Urbanism without Density

Els Verbakel | Rafi Segal

Our built environment is in the process of reorganizing itself, redistributing densities of buildings, population and activities. Cities are expanding, growing and sprawling, while at the same time their centers and downtowns are shrinking, disappearing, voiding out. This process of growth and redistribution has been partially described by terms such as sprawl, suburbs (with roots in the American context[1]), wild living and the diffuse city (‘città diffusa’, mostly referring to the European context[2]). Dispersal functions as an umbrella term for these phenomena, by zooming out and describing them as part of a larger global tendency. In this context, Cities of Dispersal can be recognized as an emerging type of low-density environments; decentralized, heterogenous, radically different from traditional definitions of the city in their spatial organization and patterns of growth.

Throughout these physical transformations of the urban environment, the notion of public space has not remained unaltered. Public space has long been a decisive factor in our understanding of the city. Furthermore, we can say that the notion of the public itself, even if by virtue of imagination, has been essential for any act of urban design or planning.[3] It is therefore inevitable to ask: What is the place and role of public space in new disperse urban environments? How have disperse urban conditions changed the notion of public? But, also, what are current notions of the public that influence the way we conceive cities?

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[1] In the American context, and consequently other regions in the world, sprawl was largely initiated by the post-WW2 housing crisis, the democratization of “the good life”, and the encouragement of consumption: a growing demand and supply of choice, privacy and mobility. Also in Europe, suburban communities gained importance after the second World War with massive reconstruction efforts and the creation of new towns as satellite settlements around existing cities.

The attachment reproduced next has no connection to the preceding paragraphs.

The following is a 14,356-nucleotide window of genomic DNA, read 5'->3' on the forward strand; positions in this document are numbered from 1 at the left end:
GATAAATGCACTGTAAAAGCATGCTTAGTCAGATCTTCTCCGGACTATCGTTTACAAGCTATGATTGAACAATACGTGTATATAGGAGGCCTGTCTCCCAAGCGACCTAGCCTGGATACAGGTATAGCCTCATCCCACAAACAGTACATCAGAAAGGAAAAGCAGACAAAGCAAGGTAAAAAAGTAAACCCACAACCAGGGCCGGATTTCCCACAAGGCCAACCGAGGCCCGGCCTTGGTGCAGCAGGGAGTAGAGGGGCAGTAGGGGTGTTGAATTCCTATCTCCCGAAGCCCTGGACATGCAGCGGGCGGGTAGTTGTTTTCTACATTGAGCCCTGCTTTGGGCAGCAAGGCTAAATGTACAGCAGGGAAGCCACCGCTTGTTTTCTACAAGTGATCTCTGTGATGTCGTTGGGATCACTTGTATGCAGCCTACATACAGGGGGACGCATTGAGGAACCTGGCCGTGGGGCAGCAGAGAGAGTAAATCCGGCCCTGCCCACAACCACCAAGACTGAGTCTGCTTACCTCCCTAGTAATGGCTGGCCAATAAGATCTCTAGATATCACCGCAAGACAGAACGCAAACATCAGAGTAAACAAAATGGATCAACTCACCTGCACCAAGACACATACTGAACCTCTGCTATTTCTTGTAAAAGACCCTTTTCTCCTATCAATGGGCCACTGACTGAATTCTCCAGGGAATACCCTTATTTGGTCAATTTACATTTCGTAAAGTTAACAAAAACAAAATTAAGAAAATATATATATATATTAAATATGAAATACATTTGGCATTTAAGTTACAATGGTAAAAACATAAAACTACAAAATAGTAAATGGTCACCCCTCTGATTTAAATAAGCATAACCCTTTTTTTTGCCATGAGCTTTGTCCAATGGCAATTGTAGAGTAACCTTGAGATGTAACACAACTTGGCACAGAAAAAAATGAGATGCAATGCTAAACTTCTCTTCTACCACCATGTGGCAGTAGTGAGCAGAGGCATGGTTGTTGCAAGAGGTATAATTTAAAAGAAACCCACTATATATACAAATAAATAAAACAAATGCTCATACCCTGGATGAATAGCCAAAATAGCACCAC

[2] “Diffuse city”, a term invented during the 1990s to describe the spread-out urban fabric of Italy’s northern Veneto region, has been adopted to identify multiple regions in Europe such as the Dutch Randstad, the Flemish Diamond, the German Ruhr area and others. These areas have grown from a network of medium-sized to small cities, interspersed with former agricultural territories and rural villages, transformed into a mixture of industrial parks, commercial complexes and suburban housing. Similarly, the term “wild living” refers to the massive inhabitation of the disperse European territory. Originally introduced in reaction to Dutch government-controlled standardized housing, it came to describe the process (phenomena) of modernizing the rural landscape as a means to prevent city growth.
[3] “If we did not have a practical sense of what publics are, if we could not unself-consciously take them for granted as really existing and addressable social entities, we could not produce most of the books or films or broadcasts or journals that make up so much of our culture; we could not conduct elections or indeed imagine ourselves as members of nations or movements. Yet publics exist only by virtue of their imagining” (Michael Warner, Publics and Counterpublics, p.8).
[4] One of the forefathers of urban design (town planning), Patrick Geddes already pointed out a hundred years ago that the antagonism between city and country, wilderness or suburbia is no longer sustainable. Even contemporary urban historians and theorists such as Marcel Smets and Manfred Kühn still raise the need to overcome this dichotomy. It requires us to rethink both the urban environment as a much larger system, maybe even re-using Geddes’ regional city model, and at the same time re-invent the profession, blurring the distinction between landscape, urbanism and infrastructure.